(a) whether the Government had resorted to import of pulses including yellow peas between 2006 to 2011 in view of the steep rise in retail prices in comparison to its wholesale prices;

(b) if so, the details thereof;

(c) whether the importing agencies suffered huge losses as the imported consignments were given to private traders without following the appropriate tender process instead of distributing the same through Public Distribution System;

(d) if so, the details thereof alongwith the action taken against the persons responsible;

(e) whether the Government had failed to control prices despite huge imports during the said period;

(f) if so, the details thereof and the reasons therefor alongwith the reaction of the Government thereto;

(g) whether yellow peas were imported continuously despite huge unsold stocks and low demand in the country; and

(h) if so, the details thereof and the reasons therefor?

Answer given by the minister


(a) & (b): Wholesale and retail prices of all pulses increased during the first half of 2006. To augment availability of pulses and check rise in prices, designated public sector agencies were asked to import pulses including yellow peas.

(c) & (d): Pulses were imported under the 15% dispensation scheme and the scheme for distribution under PDS. Losses incurred under the first scheme were reimbursed upto 15% of the landed cost. These losses were attributable to increase in the international prices of pulses, depreciation of the Indian rupee, exchange rate fluctuations, lower sales realization as compared to the landed cost of pulses, ocean freight charges and the global meltdown. These factors were beyond the control of the importing agencies which were importing pulses under Government directives to bridge the gap between demand and supply of pulses in domestic market.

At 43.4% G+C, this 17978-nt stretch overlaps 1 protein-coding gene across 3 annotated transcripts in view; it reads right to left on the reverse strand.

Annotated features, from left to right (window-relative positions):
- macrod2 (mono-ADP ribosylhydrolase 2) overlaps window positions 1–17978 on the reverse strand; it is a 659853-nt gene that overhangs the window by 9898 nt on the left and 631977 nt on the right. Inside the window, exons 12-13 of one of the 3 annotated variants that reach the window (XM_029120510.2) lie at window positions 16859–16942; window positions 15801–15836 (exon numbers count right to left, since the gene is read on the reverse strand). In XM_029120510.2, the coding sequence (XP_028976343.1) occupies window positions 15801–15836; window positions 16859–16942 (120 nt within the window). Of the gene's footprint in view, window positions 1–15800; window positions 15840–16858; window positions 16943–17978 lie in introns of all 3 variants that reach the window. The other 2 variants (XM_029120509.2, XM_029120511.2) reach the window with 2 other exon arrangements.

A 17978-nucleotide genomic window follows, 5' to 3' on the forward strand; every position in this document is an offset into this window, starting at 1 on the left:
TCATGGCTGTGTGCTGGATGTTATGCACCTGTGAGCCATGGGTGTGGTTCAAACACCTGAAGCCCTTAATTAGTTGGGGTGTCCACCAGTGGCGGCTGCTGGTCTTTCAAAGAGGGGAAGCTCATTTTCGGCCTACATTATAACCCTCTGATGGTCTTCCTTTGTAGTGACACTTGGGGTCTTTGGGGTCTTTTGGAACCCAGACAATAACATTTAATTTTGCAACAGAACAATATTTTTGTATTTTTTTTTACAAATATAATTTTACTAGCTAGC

(e) & (f): The trend in wholesale and retail prices of pulses since 2007-08 show three phases: one during 2007-08 when prices of pulses (except masur) were generally stable or decreasing; the second phase during 2008-09 and 2009-10 when prices showed an increasing trend due to factors such as the increase in international prices and consequent lower imports, and the decline in domestic production due to drought; and the third phase in 2010-11 and 2011-12 when prices again showed a fall except prices of gram in 2011-12. To control prices of pulses, Government has taken several measures to increase the domestic availability of pulses. These, inter alia, include the following: various crop development schemes implemented to increase production of pulses; import duty on pulses reduced to zero; export of pulses banned, except export of kabuli chana, and 10,000 tonnes of organic pulses and lentils; stock limit on pulses imposed; and futures trade in urad and tur banned. Government has also operated two subsidy schemes for import of pulses.

(g) & (h): Out of a total quantity of approximately 21.12 lakh tonnes of imported pulses that the four designated agencies disposed-off during December 2006 to March 2011 under the 15% dispensation scheme, 12.79 lakh tonnes were yellow peas that constituted 60.56% of the total pulses disposed off. Under the scheme for distribution of imported pulses through PDS, yellow peas constituted approximately 30.7% of a total quantity of about 6.7 lakh tonnes of imported pulses supplied by the designated agencies during November 2008 to March 2012.